Frog legs, anyone?

Champion and Bruno, sharing a non-Goofy moment in <i>The Triplets of Belleville</i>.

Champion and Bruno, sharing a non-Goofy moment in The Triplets of Belleville.

Rated 5.0

Finding Nemo‘s stiffest competition for this year’s Best Animated Feature Oscar is The Triplets of Belleville, a mostly hand-drawn, totally beguiling and utterly French feature from graphic novelist Sylvain Chomet. It is a sort of polar opposite of Disney-Pixar’s vibrant, quasi-realistic, squeaky-clean, computer-generated clown-fish adventure. Triplets involves families but does not target the entire family as its focus audience. It is a dark tale populated with distorted people, places and things as well as creepy criminal activity: an ink-drenched tale of childrearing and rescue that involves the Tour de France, the Mafia and a kidnapping.

The film would not play readily as a bedtime book for the kiddies. It does play brilliantly as a haunting and satirical social commentary on French and North American cultures, excesses and corruption, with several jabs with a sharp stick reserved for all things Hollywood. And it is just as funny at times as it is fantastical.

Triplets is nearly speechless. Its few lines of French dialogue are left untranslated, but it is easy to follow, as streams of retro-sensual surrealism shape and drive but do not complicate the story. It is funny in spurts, frightening, moving, magical, exhilarating, horrific, smart and silly. It is all this and more. It is 80 minutes of uncanny, flickering delirium in which trademark elements of Nick Park (Wallace & Gromit films), Jacques Tati (My Uncle), Dave Fleischer (Betty Boop films), co-directors Marc Caro and Jean-Pierre Jeunet (Delicatessen) and cartoonist Tex Avery are lumped into something very strange and completely different.

The film stars the unlikeliest of heroes: a clubfooted, bespectacled grandmother with a hint of a mustache; an obscenely obese hound dog named Bruno; and a trio of spinster sisters who secure frogs for the supper table (frog soup, frog on a stick, etc.) by slipping a hand grenade into a muddy pond. The Oscar-nominated title song is an infectious melodic orgasm and is harder to shake than a bad radio jingle. And the contours and geometry of the characters and cityscapes are grandly and enjoyably grotesque. One restaurant waiter literally bends over backward to tend to his customers; a muscle massage is given with an egg beater; and musical performances are coaxed from a vacuum, the metal grate shelves inside a refrigerator, a carefully folded newspaper and the spokes of a bike tire.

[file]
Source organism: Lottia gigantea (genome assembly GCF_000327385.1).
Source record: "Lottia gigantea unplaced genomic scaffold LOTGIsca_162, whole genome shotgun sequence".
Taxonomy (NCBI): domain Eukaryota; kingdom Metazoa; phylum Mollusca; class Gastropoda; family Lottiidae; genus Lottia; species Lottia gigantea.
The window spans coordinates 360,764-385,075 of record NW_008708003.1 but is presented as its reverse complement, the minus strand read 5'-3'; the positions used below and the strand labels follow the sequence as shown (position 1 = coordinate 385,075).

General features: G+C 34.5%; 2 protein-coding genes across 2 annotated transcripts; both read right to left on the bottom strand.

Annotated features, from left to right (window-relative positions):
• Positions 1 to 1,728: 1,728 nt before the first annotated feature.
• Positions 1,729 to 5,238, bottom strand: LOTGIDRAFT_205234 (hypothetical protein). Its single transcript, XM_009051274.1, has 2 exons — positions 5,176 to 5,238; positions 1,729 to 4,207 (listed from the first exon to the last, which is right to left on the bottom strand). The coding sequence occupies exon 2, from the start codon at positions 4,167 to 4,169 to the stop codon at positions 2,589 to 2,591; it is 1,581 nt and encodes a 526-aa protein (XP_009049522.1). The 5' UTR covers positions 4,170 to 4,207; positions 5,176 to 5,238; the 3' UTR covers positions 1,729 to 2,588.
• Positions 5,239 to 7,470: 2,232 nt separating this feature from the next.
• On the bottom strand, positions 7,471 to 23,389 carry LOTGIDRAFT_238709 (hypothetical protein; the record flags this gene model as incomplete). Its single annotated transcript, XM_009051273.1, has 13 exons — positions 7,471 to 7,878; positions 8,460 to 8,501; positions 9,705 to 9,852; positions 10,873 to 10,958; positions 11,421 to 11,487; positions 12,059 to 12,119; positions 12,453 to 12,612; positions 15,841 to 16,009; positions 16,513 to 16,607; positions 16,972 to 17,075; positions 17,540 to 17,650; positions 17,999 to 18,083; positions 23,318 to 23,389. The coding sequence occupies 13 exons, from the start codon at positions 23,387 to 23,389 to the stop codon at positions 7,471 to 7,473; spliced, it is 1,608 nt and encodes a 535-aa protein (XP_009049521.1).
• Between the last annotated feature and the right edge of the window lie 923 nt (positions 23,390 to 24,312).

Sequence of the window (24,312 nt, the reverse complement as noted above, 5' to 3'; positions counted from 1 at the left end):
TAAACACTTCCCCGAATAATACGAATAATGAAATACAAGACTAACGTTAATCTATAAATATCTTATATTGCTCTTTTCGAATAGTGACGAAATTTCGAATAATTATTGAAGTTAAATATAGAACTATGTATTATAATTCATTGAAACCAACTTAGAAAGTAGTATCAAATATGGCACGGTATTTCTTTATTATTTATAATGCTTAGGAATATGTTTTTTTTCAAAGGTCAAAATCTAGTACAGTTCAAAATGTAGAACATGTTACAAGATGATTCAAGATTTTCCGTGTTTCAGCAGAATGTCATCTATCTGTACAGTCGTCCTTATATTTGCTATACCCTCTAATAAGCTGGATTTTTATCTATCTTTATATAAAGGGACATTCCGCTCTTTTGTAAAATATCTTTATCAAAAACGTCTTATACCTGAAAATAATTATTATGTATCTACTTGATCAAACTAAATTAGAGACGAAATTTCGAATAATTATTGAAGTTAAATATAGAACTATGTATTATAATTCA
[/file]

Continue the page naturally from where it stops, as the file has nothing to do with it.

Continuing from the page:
We are first introduced to the scat-singing title siblings as they share a burlesque stage in their young adult years with Fred Astaire, who is devoured by his own dancing shoes, and with a frantically gyrating, bare-breasted Josephine Baker. The grainy scenario turns out to emanate from the television of Madame Souza, a senior citizen who is raising her grandson Champion in a battered, monolithic clapboard home.

Champion is a lonely, chubby lad with no apparent hobbies until Souza discovers his interest in bicycles. She buys him a tricycle that he immediately embraces, and the film leaps ahead as Souza puts Champion on a rigorous training regime that transforms him into a muscle-knotted world-class cyclist. Champion soon lives up to his name, enters the Tour de France and is kidnapped mid-race by mobsters. Souza and Bruno then give chase in a story bursting with surprises. The two-member posse rents a small foot-pedaled boat and follows a huge ocean liner to the bustling overseas metropolis of Belleville. There they cross paths and are befriended by the now elderly but still very musical triplets and hope to free Champion from his shadowy captors eventually.

The Triplets of Belleville is a highly original, overwhelming, detailed and intoxicating smorgasbord of sights and sounds complemented by a jazzy score. Its cityscapes are stunning, and its characters unique. You are invited into a world of eccentricity where—in the same movie, no less—a man is wedged between a fat woman’s buttocks as she exits and walks from a taxicab, a Django Reinhardt-like guitarist picks with his feet, and a dog dreams in black and white. Computer animation may now be the rage, but Triplets surely reminds us that two-dimensional animation is indeed far from dead.